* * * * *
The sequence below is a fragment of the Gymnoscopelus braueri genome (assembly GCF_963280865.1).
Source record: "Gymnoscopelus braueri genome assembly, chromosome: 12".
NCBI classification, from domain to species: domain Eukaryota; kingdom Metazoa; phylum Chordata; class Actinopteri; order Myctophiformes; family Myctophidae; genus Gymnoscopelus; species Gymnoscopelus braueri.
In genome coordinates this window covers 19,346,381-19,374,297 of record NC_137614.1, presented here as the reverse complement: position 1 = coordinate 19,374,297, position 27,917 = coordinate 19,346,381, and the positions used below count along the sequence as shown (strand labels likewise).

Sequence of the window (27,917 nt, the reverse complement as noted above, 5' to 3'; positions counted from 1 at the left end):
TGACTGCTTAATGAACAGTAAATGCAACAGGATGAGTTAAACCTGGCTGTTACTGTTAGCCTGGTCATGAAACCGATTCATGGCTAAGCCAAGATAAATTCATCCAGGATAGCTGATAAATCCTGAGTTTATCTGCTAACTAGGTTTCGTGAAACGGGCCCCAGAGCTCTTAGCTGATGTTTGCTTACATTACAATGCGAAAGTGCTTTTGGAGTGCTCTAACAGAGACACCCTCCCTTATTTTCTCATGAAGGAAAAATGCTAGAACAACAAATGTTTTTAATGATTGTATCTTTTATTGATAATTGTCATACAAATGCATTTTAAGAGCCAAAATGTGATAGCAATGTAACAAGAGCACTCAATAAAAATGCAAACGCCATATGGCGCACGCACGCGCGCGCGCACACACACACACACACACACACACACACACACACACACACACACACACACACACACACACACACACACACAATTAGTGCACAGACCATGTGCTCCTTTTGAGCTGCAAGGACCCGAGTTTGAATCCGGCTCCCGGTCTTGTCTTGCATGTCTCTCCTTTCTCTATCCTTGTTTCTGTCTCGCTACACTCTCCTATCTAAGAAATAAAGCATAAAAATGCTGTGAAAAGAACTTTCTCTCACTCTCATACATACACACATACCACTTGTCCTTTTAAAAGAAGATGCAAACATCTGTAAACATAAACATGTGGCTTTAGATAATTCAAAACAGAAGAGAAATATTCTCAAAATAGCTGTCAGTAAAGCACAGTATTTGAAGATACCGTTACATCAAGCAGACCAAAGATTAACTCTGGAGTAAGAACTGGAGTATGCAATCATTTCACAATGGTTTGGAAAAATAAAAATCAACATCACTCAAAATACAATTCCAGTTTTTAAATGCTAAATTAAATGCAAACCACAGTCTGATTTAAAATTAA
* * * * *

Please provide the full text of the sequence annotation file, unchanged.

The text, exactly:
The sequence below is a fragment of the Gymnoscopelus braueri genome (assembly GCF_963280865.1).
Source record: "Gymnoscopelus braueri genome assembly, chromosome: 12".
NCBI classification, from domain to species: domain Eukaryota; kingdom Metazoa; phylum Chordata; class Actinopteri; order Myctophiformes; family Myctophidae; genus Gymnoscopelus; species Gymnoscopelus braueri.
In genome coordinates this window covers 19,346,381-19,374,297 of record NC_137614.1, presented here as the reverse complement: position 1 = coordinate 19,374,297, position 27,917 = coordinate 19,346,381, and the positions used below count along the sequence as shown (strand labels likewise).

Sequence of the window (27,917 nt, the reverse complement as noted above, 5' to 3'; positions counted from 1 at the left end):
TGACTGCTTAATGAACAGTAAATGCAACAGGATGAGTTAAACCTGGCTGTTACTGTTAGCCTGGTCATGAAACCGATTCATGGCTAAGCCAAGATAAATTCATCCAGGATAGCTGATAAATCCTGAGTTTATCTGCTAACTAGGTTTCGTGAAACGGGCCCCAGAGCTCTTAGCTGATGTTTGCTTACATTACAATGCGAAAGTGCTTTTGGAGTGCTCTAACAGAGACACCCTCCCTTATTTTCTCATGAAGGAAAAATGCTAGAACAACAAATGTTTTTAATGATTGTATCTTTTATTGATAATTGTCATACAAATGCATTTTAAGAGCCAAAATGTGATAGCAATGTAACAAGAGCACTCAATAAAAATGCAAACGCCATATGGCGCACGCACGCGCGCGCGCACACACACACACACACACACACACACACACACACACACACACACACACACACACACACACACACACACACAATTAGTGCACAGACCATGTGCTCCTTTTGAGCTGCAAGGACCCGAGTTTGAATCCGGCTCCCGGTCTTGTCTTGCATGTCTCTCCTTTCTCTATCCTTGTTTCTGTCTCGCTACACTCTCCTATCTAAGAAATAAAGCATAAAAATGCTGTGAAAAGAACTTTCTCTCACTCTCATACATACACACATACCACTTGTCCTTTTAAAAGAAGATGCAAACATCTGTAAACATAAACATGTGGCTTTAGATAATTCAAAACAGAAGAGAAATATTCTCAAAATAGCTGTCAGTAAAGCACAGTATTTGAAGATACCGTTACATCAAGCAGACCAAAGATTAACTCTGGAGTAAGAACTGGAGTATGCAATCATTTCACAATGGTTTGGAAAAATAAAAATCAACATCACTCAAAATACAATTCCAGTTTTTAAATGCTAAATTAAATGCAAACCACAGTCTGATTTAAAATTAA